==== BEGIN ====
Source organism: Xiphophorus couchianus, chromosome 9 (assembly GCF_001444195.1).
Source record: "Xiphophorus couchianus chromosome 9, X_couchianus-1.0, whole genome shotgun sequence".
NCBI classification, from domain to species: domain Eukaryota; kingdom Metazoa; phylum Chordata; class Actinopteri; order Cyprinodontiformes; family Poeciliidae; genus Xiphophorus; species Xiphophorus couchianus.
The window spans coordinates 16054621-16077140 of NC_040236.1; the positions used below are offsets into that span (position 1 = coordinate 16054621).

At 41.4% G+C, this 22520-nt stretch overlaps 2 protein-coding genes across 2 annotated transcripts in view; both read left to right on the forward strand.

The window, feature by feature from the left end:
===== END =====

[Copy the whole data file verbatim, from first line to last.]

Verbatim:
Source organism: Xiphophorus couchianus, chromosome 9 (assembly GCF_001444195.1).
Source record: "Xiphophorus couchianus chromosome 9, X_couchianus-1.0, whole genome shotgun sequence".
NCBI classification, from domain to species: domain Eukaryota; kingdom Metazoa; phylum Chordata; class Actinopteri; order Cyprinodontiformes; family Poeciliidae; genus Xiphophorus; species Xiphophorus couchianus.
The window spans coordinates 16054621-16077140 of NC_040236.1; the positions used below are offsets into that span (position 1 = coordinate 16054621).

At 41.4% G+C, this 22520-nt stretch overlaps 2 protein-coding genes across 2 annotated transcripts in view; both read left to right on the forward strand.

The window, feature by feature from the left end: